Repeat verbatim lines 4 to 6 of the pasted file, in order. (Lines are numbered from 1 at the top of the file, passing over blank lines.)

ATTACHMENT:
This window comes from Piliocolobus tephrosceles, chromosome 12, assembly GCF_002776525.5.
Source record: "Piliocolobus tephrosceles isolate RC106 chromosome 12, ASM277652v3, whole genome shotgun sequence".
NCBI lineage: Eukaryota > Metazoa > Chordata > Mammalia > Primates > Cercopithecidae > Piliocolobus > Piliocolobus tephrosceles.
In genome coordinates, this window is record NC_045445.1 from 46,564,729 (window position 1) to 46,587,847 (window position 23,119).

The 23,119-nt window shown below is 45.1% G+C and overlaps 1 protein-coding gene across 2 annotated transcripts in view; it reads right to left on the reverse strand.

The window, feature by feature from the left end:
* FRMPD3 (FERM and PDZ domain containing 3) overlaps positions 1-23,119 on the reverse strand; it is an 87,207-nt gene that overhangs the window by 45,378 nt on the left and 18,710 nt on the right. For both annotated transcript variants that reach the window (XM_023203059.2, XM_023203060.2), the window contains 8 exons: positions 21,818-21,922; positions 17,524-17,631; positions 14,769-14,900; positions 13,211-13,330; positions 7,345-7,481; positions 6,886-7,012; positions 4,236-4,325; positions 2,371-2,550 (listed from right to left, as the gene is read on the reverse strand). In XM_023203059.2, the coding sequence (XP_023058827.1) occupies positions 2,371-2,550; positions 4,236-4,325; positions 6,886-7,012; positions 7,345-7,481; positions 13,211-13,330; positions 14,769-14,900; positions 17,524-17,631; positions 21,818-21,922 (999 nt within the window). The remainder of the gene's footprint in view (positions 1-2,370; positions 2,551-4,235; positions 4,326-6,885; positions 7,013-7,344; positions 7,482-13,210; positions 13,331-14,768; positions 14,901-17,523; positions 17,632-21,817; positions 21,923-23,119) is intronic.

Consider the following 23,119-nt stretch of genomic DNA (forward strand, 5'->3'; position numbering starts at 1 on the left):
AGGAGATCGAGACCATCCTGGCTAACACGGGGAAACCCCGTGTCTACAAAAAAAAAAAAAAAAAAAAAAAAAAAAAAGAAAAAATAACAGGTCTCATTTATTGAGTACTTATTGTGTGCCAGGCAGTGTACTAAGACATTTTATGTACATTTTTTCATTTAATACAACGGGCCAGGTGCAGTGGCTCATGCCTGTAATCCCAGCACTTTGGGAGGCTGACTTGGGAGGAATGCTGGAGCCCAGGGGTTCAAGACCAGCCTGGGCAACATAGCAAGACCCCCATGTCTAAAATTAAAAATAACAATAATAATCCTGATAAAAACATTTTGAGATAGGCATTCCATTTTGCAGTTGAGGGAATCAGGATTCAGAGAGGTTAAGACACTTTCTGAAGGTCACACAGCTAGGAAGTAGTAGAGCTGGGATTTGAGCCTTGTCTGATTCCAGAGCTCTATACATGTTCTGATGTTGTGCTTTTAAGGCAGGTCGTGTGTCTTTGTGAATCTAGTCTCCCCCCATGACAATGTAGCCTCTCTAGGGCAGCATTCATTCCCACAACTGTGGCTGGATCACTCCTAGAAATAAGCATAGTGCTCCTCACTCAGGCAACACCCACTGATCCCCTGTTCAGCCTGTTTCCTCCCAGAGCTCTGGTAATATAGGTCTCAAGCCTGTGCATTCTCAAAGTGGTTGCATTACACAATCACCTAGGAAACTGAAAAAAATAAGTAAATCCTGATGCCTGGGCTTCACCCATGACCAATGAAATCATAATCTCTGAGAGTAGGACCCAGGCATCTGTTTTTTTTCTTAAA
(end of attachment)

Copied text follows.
In genome coordinates, this window is record NC_045445.1 from 46,564,729 (window position 1) to 46,587,847 (window position 23,119).

The 23,119-nt window shown below is 45.1% G+C and overlaps 1 protein-coding gene across 2 annotated transcripts in view; it reads right to left on the reverse strand.

The window, feature by feature from the left end: